Rockit Barber Shop, Oscar Colorado Vazquez

By Salvador Cerna

Most immigrants leave friends, loved ones and their community behind as they set off in search of the American dream. Once they arrive in the United States, their economic, social, and cultural contributions can help strengthen our economic infrastructure, enrich our cultural framework, and make the U.S. a more dynamic nation. This has been the case for every group of immigrants, whether they arrived recently or 100 years ago.  Oscar Colorado Vazquez, owner of Rockit Barber Shop, located at 1650 W. 18th Street, has an immigrant story of his own. 

Oscar is from a small village in the Municipality of Chiconquiaco in the center of Veracruz, Mexico. “I was born and raised in an impoverished community atop of La Sierra Madre.” He stresses, “There are no roads to get to and from my village: no electricity or street lights, no local school, no health care for young people, and no running water. As you can see, we lacked every basic service. My community is impoverished!” 

He recalls coming to the United States at a very young age to work and help support himself and his family back home, “I was only 15 years old when I decided to go to the U.S. and leave my friends and family behind. I am the middle child of ten siblings, and we were very close. But I also knew that if I stayed, my options and opportunities were going to be limited.” 

With a smile on his face, as if remembering fond memories of a time gone by, he tells how he learned his trade, “I was either nine or ten when I started cutting hair. You see, there were no barbers in my town, so I was responsible for cutting my little brothers’ hair.” He continues, “because there was no electricity, I never used an electrical clipper. Instead, I used a manually- operated hair clipper similar to a pair of scissors, but they have a special wide head for cutting hair.”  

After many years in the restaurant and entertainment industry, he says he started his own business to spend more time with his family, “I worked at restaurants, I was a bartender at nightclubs, and a dishwasher. I decided to quit these night jobs when my daughter was born because they took away precious time I could spend with my family. So, I decided to open up my own business as a barber, and that is how Rockit Barber Shop was born here in Pilsen over seven years ago.” 

Oscar explains that to succeed in a business like his, you always need to put your clients first, “every client that comes into my shop will feel welcomed and respected. I strongly believe in treating people like I would like for people to treat me. First impressions are crucial, and clients will return if they receive good service and have a positive experience.” He adds, “At the end of a hard day’s work, as I am closing the doors of my barbershop, I leave with the satisfaction that I provided my customers with the best possible service I could offer.” 

Oscar painfully recounts how the pandemic impacted him at the beginning of 2020, “Covid-19 forced me to close for three months. Clients stopped coming, and bills began to pile up.” He describes how challenging it was to keep the business open, “On the third month of the pandemic, City officials informed us that we would remain closed. So I went to the shop, picked everything up, gathered chairs, mirrors, and equipment, and placed it in the middle of the shop, and I made the painful decision to close. However, I had a heart-to-heart conversation with my wife and co-worker, who convinced me to stay open; if things did not change, we would close by the end of the month.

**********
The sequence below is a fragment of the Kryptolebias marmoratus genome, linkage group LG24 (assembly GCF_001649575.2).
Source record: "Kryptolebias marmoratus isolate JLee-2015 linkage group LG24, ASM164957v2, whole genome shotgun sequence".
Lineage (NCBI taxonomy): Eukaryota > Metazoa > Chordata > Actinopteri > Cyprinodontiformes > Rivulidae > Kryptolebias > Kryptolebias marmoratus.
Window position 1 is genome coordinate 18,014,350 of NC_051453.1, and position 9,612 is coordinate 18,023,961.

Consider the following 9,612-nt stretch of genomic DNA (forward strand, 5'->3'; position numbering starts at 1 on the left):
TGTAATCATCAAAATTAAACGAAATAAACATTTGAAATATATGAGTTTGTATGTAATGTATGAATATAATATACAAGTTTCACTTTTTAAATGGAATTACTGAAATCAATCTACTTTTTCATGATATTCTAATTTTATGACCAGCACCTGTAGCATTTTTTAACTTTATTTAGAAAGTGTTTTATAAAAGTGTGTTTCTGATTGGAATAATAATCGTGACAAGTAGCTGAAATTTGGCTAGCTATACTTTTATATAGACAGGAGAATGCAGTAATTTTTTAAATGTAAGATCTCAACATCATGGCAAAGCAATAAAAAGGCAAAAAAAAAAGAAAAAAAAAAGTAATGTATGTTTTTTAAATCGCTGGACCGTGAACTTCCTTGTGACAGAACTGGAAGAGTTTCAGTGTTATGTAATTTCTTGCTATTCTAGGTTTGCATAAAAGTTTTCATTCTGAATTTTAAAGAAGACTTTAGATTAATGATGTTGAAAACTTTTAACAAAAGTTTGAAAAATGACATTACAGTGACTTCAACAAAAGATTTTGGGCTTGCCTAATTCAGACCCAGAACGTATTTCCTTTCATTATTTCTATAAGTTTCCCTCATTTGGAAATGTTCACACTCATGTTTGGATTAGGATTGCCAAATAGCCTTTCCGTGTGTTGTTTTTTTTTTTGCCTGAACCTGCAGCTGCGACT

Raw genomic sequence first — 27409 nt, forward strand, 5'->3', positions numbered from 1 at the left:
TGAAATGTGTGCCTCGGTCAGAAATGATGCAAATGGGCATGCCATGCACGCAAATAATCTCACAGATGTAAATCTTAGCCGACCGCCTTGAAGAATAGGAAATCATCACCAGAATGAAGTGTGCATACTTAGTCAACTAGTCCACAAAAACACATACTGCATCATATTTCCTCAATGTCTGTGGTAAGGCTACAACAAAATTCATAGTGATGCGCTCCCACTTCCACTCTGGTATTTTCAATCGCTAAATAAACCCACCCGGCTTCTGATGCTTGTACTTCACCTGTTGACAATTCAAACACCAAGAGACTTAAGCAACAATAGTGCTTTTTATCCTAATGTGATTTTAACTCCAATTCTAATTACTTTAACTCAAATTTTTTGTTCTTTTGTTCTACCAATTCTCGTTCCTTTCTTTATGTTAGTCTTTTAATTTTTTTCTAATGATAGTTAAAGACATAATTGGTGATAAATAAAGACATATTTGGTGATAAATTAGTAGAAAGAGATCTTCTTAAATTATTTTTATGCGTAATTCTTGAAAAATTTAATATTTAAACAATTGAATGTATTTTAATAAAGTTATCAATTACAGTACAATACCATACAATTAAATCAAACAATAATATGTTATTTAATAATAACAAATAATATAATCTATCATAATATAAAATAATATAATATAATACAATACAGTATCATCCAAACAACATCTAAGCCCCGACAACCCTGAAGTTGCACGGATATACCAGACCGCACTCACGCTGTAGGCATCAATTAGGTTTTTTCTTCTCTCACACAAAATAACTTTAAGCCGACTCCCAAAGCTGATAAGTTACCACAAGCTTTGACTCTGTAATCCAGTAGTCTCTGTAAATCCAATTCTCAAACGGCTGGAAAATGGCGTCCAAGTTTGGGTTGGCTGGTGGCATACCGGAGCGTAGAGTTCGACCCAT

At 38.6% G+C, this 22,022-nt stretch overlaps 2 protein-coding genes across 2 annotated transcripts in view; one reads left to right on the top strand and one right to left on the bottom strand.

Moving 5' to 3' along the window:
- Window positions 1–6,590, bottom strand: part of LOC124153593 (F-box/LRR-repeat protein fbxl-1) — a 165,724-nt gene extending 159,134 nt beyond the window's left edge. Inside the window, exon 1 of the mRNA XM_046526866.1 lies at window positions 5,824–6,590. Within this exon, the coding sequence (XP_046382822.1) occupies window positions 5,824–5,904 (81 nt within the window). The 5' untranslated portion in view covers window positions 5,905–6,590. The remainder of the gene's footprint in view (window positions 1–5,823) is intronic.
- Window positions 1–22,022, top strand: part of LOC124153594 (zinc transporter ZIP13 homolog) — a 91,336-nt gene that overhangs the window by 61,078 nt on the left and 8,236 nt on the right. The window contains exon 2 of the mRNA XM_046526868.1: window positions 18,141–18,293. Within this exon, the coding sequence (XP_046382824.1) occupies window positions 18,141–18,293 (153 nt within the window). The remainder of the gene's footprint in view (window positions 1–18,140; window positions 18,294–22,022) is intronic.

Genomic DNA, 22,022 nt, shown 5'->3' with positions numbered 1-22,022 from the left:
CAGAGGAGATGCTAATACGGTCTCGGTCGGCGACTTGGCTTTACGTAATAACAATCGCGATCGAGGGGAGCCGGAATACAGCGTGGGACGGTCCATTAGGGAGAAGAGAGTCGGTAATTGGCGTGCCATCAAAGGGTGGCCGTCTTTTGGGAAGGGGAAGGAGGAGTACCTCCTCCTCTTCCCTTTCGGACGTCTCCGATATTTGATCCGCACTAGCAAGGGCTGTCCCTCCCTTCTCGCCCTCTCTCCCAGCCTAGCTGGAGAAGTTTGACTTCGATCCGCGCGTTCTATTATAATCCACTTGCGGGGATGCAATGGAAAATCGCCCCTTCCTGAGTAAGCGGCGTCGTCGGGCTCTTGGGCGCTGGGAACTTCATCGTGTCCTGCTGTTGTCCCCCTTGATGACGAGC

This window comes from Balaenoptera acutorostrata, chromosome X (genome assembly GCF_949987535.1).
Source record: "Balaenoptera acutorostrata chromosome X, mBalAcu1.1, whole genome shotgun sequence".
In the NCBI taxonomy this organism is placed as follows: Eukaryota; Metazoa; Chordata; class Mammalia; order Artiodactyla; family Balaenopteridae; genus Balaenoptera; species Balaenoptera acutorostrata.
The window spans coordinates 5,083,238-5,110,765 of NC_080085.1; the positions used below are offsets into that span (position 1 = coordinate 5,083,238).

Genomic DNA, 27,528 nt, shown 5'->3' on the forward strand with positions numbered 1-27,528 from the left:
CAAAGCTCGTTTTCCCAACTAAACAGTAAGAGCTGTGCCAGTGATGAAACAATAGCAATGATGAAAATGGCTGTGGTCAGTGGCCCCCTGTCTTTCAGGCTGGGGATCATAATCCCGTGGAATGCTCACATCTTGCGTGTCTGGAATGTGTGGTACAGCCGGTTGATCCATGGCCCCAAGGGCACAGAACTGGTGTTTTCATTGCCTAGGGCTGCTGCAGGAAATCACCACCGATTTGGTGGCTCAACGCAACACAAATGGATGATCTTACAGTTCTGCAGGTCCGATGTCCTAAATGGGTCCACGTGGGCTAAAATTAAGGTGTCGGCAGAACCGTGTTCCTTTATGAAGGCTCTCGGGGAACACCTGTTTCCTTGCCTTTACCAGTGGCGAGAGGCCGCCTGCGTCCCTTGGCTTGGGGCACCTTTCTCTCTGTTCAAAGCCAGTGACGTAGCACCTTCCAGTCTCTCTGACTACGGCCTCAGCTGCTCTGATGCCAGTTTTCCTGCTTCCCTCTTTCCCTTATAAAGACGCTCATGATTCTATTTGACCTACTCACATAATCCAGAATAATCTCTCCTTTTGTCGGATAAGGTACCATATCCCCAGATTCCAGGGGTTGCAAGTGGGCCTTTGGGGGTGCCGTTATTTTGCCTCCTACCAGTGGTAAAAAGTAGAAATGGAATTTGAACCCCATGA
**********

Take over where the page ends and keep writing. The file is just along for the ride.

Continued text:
Once the city began to ease restrictions and allow essential businesses to reopen, Oscar says things began to improve. “As soon as people discovered that I had reopened, they started coming. Let’s keep in mind that many folks had not had a haircut in three months. “My clients were unrecognizable. Their hair was long or uneven because they had tried cutting it themselves, and they were all wearing facemasks.”

Oscar explains that what also helped was the assistance and support from organizations like ESDC and its partner organizations like IL SBDC, “Staff from ESDC came to the shop to check how I was doing and showed a sincere interest in what I was going through. They helped me apply for funding and walked me through the process.” He adds, “I was lucky to receive a grant from them. Now that things have picked up, I will use it to improve the business, add more signage on my windows, and purchase new equipment. Without an organization like ESDC, it would be hard for small businesses to keep their doors open, especially when we go through unprecedented times. Most recently, with the technical assistance of ESDC, Oscar has hired three new barbers and is searching for a hairstylist. 

Oscar recommends, “All businesses in the community must come together to support one another, especially during challenging times. Speak out and provide recommendations for a thriving and vibrant business district. It starts with us, the business owners, working hand in hand and supporting one another. I believe ESDC is helping us get to this point. 

Rockit Barber Shop, 1650 W. 18th St., (312) 877-5277